SCOTUS to Rule on Right to Counsel in Collateral Proceedings

Although the Supreme Court has long recognized that defendants have a right to counsel at the first level of direct appeal, the Court has thus far declined to extend this right to collateral post-conviction proceedings, such as habeas corpus.  Earlier this week, however, the Court agreed to hear a case that will test how firm the distinction really is.  Martinez v. Ryan (No. 10-1001) involves a state-court defendant’s attempt to litigate a claim in collateral proceedings that he was prohibited from raising on direct appeal.  If he has no right to counsel in his collateral proceeding, then he has no right to counsel at all as to this issue.

Here’s what happened.

Martinez was convicted in Arizona state court of sexual conduct with a minor.  The conviction was affirmed on direct appeal.  While the appeal was pending, Martinez’s appellate counsel initiated collateral review in state court by filing a “notice of post-conviction relief.”  However, counsel then filed a statement that she could find no colorable claim for post-conviction relief.  Martinez could then have filed a pro se petition, but he alleges that his counsel failed to inform him that he needed to do so.  After the time to file a petition expired, the trial court dismissed the collateral action.

Later, represented by new counsel, Martinez filed a new notice of post-conviction relief in state court and this time also filed a supporting petition, which alleged that Martinez’s trial counsel had been unconstitutionally ineffective.  Arizona requires that ineffective assistance claims be brought in a collateral proceeding, but Martinez’s petition was dismissed since he did not present the claim in the first proceeding.

Martinez later tried federal habeas, but the district court found that his ineffective assistance claim was procedurally defaulted.  On appeal, Martinez has argued that the claim should not be treated as defaulted because his first post-conviction counsel was ineffective for initiating and then abandoning the collateral proceeding without advising Martinez of what was going on.  Martinez is thus complaining of two separate layers of ineffectiveness, one by his trial counsel and one by his first post-conviction counsel.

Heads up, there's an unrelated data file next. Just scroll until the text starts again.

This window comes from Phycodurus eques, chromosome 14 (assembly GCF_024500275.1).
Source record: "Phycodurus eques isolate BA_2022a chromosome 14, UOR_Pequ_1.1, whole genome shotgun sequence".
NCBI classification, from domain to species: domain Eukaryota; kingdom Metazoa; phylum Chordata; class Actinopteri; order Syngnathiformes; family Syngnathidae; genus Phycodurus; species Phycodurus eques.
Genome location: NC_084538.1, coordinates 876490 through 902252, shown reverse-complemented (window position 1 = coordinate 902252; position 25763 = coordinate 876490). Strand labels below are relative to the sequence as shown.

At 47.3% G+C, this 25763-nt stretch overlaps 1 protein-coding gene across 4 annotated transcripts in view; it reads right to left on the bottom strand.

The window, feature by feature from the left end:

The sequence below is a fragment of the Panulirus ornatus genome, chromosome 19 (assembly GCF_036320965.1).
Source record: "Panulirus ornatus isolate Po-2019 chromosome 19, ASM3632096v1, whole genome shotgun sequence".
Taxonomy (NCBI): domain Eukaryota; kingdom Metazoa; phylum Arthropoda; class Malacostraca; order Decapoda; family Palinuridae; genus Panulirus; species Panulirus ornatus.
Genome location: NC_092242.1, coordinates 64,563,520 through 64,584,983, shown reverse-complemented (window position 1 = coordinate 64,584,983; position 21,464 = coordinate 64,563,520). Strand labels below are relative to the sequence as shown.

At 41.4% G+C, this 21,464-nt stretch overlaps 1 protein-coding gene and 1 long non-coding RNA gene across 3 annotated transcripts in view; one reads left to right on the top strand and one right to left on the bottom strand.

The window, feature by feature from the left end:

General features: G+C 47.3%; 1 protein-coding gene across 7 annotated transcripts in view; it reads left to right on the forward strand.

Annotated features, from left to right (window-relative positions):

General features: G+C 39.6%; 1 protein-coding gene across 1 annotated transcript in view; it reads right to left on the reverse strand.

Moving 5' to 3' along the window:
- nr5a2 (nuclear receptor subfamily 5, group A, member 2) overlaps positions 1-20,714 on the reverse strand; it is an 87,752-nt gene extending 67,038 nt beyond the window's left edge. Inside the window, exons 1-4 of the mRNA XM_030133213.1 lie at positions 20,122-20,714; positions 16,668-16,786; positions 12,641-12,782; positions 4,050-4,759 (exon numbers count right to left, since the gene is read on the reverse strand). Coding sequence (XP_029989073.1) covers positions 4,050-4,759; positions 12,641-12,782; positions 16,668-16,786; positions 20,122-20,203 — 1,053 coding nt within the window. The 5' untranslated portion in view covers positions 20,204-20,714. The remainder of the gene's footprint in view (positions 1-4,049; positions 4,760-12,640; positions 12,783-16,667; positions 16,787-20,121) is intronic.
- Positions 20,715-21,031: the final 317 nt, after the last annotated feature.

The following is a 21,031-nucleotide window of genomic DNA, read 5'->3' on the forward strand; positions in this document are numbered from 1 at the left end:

The Ninth Circuit determined that Martinez could not avoid the procedural default unless he had a constitutional right to effective assistance in the first collateral proceeding.  It is the Ninth Circuit’s rejection of such a right that is now before the Supreme Court.  More precisely, the Ninth Circuit held that there is no right to counsel in collateral proceedings; if there is no right to counsel, then there can be no right to effective assistance of counsel.

The seminal precedent in this area is Douglas v. California, 372 U.S. 353 (1963).  The rule from Douglas is that if a state supplies appellate review, then the state must also provide counsel so as to avoid wealth-based inequalities in the ability of different defendants to make use of the appellate courts.

The Court then distinguished Douglas in Ross v. Moffitt, 417 U.S. 600 (1974), rejecting a right to counsel in a discretionary appeal to a state supreme court.  The Court reasoned that, on a second tier of review, the defendant would benefit from the brief prepared by counsel at the first tier, thus diminishing the need for continued representation.

The Ninth Circuit held that Martinez was controlled by Ross, not Douglas:

In Ross, the petitioner had already received direct review of his convictions, and had already received the assistance of counsel in connection with that first appeal.  Likewise, here, Martinez has already received direct review of his conviction and received the assistance of counsel in connection with that appeal.

623 F.3d 731, 740 (9th Cir. 2010).  But this seems to miss the point: Martinez may have had counsel in his first appeal, but counsel was precluded from litigating ineffective assistance in that proceeding.

The court continued to draw the Ross analogy this way:

Ross’s . . . analysis of second-tier review applies in the context of collateral review presented in this case.  Collateral review is more like a second-tier appeal than a first-tier appeal as of right.  Collateral review and direct review are not on equal footing where, as here, a defendant has already benefitted from the assistance of counsel in a direct appeal.  Martinez does not face the same burden and disadvantages as a defendant pursuing direct review without the assistance of counsel.

Id. at 741.  “Already benefitted from the assistance of counsel in a direct appeal” — again, this misses the heart of Martinez’s argument, which is that he did not and could not benefit from the assistance of appellate counsel with respect to his ineffectiveness claim.

To me, Martinez seems closer to Douglas.  Ineffective assistance of trial counsel is — sadly — a critically important post-conviction issue in many cases.  If there is no right to counsel in litigating ineffective assistance, then wealthy defendants who can afford representation have a major advantage relative to indigent defendants.  Moreover, in contrast to the second-tier review scenario discussed in Ross, the pro se defendant wishing to raise ineffective assistance for the first time in a collateral proceeding will not have the benefit of an attorney’s earlier brief on the issue.

Cross posted at MU Law Faculty Blog.

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